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Potential Birth Defects Might Lead to Zoloft Lawsuits

Potential Birth Defects Might Lead to Zoloft Lawsuits

A recent MSNBC article addressed the growing concern among pregnant women taking antidepressants during pregnancy and the connection to birth defects. According to MSNBC, a growing concern over the damage done by taking drugs like Zoloft in the third trimester of pregnancy has many women wondering if the anxiety relief is worth the risks to the developing infant. 

The MSNBC report, “Depression dilemma in pregnancy: Ditch meds?,” describes a patient who was prescribed antidepressants by two different medical professionals. One of those prescriptions was for Zoloft, which the article explains “may increase the risk for persistent pulmonary hypertension, a condition in which there are problems with the baby’s blood circulation, and not enough oxygen reaches the bloodstream, resulting in respiratory difficulties.”

That article explains that according to the American Congress of Obstetricians and Gynecologists, “Between 14 percent and 23 percent of women will experience symptoms of depression during pregnancy.” Furthermore, MSNBC explains that around “8 percent of women take antidepressants during pregnancy, according to a study published in 2006.”

Although MSNBC reports that “newer medications, known as selective serotonin reuptake inhibitors (which include Zoloft, Prozac and Paxil), have not been found to increase the risk of” intelligence and language problems, a recent Danish study reported in the American Academy of Pediatrics found that children of mothers who took such medications did see delayed developmental milestones.

In that report, scientists found that “Children with second- or third-trimester exposure to antidepressants were able to sit 15.9 days … and to walk 28.9 days … later than children of women not exposed to antidepressants,” though the scientists did note these children still fell within the normal development ranges. In addition, the study found that “Fewer children with second- or third-trimester exposure to antidepressants were able to sit without support at 6 months of age … and fewer were able to occupy themselves at 19 months of age.”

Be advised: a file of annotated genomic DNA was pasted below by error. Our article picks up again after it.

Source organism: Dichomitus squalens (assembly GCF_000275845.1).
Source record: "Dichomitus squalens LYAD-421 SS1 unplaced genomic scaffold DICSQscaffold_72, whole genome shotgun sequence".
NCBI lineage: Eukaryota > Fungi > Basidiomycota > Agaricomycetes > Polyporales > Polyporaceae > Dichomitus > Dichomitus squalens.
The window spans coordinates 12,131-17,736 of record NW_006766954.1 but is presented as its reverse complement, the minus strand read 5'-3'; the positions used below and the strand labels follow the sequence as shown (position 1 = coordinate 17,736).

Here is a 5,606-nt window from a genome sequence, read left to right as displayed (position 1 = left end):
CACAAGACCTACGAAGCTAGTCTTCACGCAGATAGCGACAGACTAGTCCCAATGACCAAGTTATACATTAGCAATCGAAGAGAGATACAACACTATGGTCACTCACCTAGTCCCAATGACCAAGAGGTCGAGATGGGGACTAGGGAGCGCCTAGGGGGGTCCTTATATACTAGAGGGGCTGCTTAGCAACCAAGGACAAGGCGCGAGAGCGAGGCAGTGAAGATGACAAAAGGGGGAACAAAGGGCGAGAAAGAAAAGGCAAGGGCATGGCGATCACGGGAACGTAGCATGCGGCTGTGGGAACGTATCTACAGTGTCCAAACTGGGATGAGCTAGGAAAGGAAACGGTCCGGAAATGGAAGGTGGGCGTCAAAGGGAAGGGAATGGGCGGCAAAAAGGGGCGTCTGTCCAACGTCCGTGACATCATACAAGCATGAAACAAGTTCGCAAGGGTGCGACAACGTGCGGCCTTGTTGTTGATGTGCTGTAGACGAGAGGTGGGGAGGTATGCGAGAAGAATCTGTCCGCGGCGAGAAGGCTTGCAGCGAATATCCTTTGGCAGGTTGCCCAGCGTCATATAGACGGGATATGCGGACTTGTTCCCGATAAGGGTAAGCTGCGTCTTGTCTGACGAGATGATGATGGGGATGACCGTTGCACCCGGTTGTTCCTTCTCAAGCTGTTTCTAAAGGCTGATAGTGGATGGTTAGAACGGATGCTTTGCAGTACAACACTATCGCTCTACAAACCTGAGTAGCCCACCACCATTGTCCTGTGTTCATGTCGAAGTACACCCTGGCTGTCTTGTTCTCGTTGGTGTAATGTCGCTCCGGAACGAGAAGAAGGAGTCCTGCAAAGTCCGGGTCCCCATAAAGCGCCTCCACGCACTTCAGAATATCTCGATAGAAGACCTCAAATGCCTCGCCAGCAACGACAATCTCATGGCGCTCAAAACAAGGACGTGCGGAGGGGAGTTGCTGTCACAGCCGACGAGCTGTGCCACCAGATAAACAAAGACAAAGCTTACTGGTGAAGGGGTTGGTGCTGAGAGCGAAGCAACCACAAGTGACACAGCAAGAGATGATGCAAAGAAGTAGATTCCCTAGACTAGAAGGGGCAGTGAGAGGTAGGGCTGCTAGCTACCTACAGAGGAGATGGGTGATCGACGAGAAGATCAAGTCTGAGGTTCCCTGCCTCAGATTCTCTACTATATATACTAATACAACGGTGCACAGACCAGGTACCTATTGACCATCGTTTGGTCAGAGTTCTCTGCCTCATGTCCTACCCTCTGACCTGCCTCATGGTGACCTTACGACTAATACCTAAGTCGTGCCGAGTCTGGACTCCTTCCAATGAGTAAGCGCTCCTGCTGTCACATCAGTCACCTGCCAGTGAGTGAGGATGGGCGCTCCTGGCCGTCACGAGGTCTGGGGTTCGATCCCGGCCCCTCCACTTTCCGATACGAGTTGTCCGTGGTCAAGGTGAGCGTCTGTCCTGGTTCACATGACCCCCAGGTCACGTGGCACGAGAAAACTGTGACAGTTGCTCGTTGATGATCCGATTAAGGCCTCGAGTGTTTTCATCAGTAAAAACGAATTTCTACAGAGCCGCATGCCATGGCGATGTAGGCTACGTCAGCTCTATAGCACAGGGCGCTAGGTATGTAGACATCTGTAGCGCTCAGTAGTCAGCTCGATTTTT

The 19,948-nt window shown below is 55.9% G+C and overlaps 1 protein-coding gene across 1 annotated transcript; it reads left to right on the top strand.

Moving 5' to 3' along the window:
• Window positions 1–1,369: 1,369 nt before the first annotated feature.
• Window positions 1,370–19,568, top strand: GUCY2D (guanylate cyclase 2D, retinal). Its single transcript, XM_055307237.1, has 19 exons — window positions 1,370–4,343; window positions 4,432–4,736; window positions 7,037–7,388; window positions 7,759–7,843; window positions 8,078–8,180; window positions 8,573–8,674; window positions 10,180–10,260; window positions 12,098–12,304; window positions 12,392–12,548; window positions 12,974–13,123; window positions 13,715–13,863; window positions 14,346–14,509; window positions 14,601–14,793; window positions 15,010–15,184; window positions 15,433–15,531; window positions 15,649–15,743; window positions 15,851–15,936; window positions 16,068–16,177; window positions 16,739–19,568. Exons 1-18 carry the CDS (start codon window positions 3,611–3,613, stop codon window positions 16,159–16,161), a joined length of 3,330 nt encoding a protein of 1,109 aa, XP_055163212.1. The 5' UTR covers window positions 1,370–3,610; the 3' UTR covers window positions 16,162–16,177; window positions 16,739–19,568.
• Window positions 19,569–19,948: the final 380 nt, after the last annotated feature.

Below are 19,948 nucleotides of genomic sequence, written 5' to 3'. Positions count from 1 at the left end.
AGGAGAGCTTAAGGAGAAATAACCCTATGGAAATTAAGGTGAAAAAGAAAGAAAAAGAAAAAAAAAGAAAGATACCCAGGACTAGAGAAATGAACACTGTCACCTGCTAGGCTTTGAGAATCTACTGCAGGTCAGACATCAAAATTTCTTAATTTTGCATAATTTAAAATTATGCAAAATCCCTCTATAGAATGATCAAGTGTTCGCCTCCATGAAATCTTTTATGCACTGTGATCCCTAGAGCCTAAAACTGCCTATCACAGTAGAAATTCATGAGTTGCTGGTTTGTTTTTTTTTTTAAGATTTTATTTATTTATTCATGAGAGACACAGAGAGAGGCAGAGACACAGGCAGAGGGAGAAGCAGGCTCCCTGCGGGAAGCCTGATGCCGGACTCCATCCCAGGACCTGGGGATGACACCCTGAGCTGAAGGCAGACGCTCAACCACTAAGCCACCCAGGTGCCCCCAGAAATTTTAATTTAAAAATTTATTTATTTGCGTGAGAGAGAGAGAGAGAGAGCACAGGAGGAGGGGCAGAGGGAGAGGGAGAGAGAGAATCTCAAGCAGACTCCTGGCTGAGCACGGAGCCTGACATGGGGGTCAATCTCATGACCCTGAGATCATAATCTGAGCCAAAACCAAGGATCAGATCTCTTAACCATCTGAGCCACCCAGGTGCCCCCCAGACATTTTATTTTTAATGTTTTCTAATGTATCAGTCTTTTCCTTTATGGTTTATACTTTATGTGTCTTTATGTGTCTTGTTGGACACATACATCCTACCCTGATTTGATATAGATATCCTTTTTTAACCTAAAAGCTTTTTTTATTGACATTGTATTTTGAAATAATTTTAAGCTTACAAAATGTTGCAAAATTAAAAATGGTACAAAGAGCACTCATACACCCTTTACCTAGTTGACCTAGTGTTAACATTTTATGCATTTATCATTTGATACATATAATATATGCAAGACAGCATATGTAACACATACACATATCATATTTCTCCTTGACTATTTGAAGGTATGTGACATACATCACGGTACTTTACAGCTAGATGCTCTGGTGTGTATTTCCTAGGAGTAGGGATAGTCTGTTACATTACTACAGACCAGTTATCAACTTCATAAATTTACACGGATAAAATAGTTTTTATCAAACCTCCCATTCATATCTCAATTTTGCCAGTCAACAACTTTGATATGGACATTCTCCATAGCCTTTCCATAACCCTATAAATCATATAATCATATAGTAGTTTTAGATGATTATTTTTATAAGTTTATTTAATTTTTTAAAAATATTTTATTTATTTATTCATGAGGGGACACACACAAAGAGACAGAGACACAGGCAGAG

The Danish study concludes that “a permanent or reversible effect of antidepressant exposure on fetal brain development, which may depend on the timing of exposure during pregnancy” accompanies this anti-depressant use during pregnancy.

Furthermore, MSNBC reports that “Taking medications close to the time of delivery may mean the baby experiences some temporary withdrawal symptoms, including jitteriness and irritability, after birth,” highlighting the effect of these drugs on infants. Although many experts claim the effects of untreated depression can lead to complications, others argue that “few studies have looked at the potential effects to the child over the long term,” meaning anti-depressants like Zoloft might pose risks to children scientists are not yet even aware of.   

If you or a loved one has experienced serious side effects, birth defects or health complications with Zoloft, contact Newsome Law Firm and fill out a case evaluation form today. Our team of attorneys has experience specific to complications associated with prescription medication. Not only can they give you the legal guidance you need, they can help you get the compensation you deserve.


Pedersen, Lars Henning, Henriksen, Tine Brink & Olsen, Jorn. (February 22, 2010) “Fetal Exposure to Antidepressants and Normal Milestone Development at 6 and 19 Months of Age.” Retrieved on April 25, 2011 from The American Academy of Pediatrics.

Rettner, Rachel. (April 17, 2011) “Depression dilemma in pregnancy: Ditch meds?” Retrieved on April 25, 2011 from MSNBC.

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